Under Level 5 pandemic restrictions the “over-70s” have been treated more or less the same as the rest of the population. This is in contrast to the heavy-handed “cocooning” policy adopted in the spring.
It is, of course, understandable that the National Public Health Emergency Team should identify older people as vulnerable to infection. But any designation of the “over-70s” as a homogeneous group is flawed.
Sociologists now divide old age into different stages, from young to advanced. Across the whole spectrum there are varying degrees of physical and cognitive capacity. Recognition of these nuances counteracts misleading and outdated stereotypes.
It is more than a generation since ageism was identified as a form of discrimination and that issues such as mandatory retirement and other workplace practices were challenged. But negative stereotypes persist and perpetuate a false perception of life after pension age.
Attitudes range from aversion to patronising. Old age is seen as a disease, at odds with living a normal life. That such stereotypes are internalised by many older people themselves has been identified as a key issue in holistically healthy aging.
The American geriatrician William H Thomas believes that since the second World War society has extended the range of adulthood to both childhood and old age. Children are now raised as small adults: and the specific quality of old age, expressed as moving from a stage of activity to a stage of active being, is unrecognised. This is to ignore the needs and capacities of both stages of life.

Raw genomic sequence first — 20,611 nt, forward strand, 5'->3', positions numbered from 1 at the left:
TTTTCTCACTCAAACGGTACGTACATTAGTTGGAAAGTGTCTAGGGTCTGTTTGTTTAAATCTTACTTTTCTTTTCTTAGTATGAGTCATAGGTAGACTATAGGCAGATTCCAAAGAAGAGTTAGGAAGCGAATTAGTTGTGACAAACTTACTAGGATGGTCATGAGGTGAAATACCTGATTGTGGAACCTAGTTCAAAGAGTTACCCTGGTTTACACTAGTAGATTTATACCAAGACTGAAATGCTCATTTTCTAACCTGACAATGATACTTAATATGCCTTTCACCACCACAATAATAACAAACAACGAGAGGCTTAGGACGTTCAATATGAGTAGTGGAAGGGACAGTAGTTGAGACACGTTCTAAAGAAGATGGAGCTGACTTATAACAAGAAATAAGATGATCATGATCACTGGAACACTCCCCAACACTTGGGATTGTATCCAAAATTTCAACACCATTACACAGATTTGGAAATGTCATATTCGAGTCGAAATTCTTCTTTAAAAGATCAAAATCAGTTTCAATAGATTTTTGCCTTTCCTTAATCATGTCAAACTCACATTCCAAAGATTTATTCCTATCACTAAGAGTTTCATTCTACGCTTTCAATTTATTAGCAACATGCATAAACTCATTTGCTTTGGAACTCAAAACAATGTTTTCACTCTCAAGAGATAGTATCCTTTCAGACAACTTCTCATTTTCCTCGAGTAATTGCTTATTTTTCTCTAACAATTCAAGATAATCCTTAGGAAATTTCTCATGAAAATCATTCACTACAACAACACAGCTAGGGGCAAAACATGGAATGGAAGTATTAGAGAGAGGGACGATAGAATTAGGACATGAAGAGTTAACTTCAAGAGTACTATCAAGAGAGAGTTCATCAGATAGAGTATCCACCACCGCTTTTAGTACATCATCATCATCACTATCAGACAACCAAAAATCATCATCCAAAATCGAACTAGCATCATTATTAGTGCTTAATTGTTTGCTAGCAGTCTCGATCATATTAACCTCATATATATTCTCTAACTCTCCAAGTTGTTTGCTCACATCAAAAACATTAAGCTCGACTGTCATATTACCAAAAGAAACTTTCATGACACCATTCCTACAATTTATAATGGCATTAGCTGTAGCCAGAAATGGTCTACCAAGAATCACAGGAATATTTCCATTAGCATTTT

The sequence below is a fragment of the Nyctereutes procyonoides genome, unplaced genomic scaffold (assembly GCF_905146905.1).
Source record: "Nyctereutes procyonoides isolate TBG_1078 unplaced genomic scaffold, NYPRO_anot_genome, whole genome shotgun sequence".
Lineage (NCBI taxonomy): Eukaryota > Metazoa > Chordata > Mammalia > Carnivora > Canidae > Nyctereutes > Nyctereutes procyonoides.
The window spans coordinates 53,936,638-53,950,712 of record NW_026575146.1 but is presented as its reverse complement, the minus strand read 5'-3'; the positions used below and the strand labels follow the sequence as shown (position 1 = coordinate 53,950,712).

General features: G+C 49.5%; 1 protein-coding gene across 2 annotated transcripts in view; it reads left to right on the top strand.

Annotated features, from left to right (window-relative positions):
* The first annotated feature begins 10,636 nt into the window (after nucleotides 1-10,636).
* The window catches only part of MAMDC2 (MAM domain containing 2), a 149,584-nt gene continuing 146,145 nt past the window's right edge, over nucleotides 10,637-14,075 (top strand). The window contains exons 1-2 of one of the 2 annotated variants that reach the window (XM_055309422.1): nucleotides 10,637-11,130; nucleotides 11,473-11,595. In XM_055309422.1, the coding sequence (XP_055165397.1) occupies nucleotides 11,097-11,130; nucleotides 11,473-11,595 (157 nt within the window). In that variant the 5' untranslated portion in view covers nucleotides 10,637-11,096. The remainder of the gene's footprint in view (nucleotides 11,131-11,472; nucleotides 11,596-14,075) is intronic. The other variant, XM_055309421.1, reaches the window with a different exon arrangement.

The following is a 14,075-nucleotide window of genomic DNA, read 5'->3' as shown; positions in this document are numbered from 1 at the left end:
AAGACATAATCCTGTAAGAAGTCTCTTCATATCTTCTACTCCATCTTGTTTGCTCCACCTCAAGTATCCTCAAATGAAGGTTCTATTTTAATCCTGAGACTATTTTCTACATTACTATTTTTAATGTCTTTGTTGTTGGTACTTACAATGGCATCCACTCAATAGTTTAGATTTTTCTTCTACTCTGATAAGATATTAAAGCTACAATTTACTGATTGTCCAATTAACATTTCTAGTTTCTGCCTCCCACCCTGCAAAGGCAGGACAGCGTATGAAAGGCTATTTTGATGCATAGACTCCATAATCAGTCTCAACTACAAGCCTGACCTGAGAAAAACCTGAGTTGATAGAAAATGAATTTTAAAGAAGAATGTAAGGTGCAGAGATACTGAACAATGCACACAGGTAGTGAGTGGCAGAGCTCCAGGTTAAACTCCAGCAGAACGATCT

To counteract this situation Thomas proposes “conscious ageing” as distinct from just drifting into the condition. He has founded Elderhood Alternative with the rallying cry of Elderhood Arise!
In the same spirit the Sage-ing International movement aims to promote awareness of conscious ageing among the aged themselves . A paradigm shift to a holistic view of ageing is the aim.
The Sage-ing movement aims to help older people redress the negative images of old age which they themselves often internalise. Such images are barriers to the understanding of the value of lived experience and how it can be put to use for personal growth and for the benefit of family and community.
The Sage-ing movement provides resources, programmes and exercises to guide people along this way of living. Embarking on such a journey requires commitment, persistence and time. It is simple but not easy.
The more people who are motivated to take charge of their own ageing, the lesser the burden on the public health and social services system
“Sage-ing” is a contemporary adaptation of the wisdom of the Judaeo-Christian tradition and of other world religions. It reflects the myths of many cultures. It is the story told by Homer as the second journey of Odysseus in his old age after his return home from Troy.
A conscious approach to old age facilitates resilience in this pandemic. We see it every day in those “over-70s” who are walking, swimming , Zooming . . .
Quality of life
Nor is cocooning itself a barrier to quality of life for those who have learned to savour the satisfaction of being old. At the same time, those fortunate enough to enjoy good health should not be deprived of their usual pursuits.
Society benefits from the “sageing” cohort in its midst. The more people who are motivated to take charge of their own ageing, the lesser the burden on the public health and social services system; the lesser dependence on nursing home care, though many, because of disability, will still need such care.
Those who are “active in being old” redress the balance with the working age population in terms of the contribution they make to family and community. They are “influencers”, mentors, volunteers, and active citizens, making their voices heard in the public forum.
Old age is a privilege, a gift, a grace. It is to be enjoyed, celebrated and valued.
The last of life for which the first was made.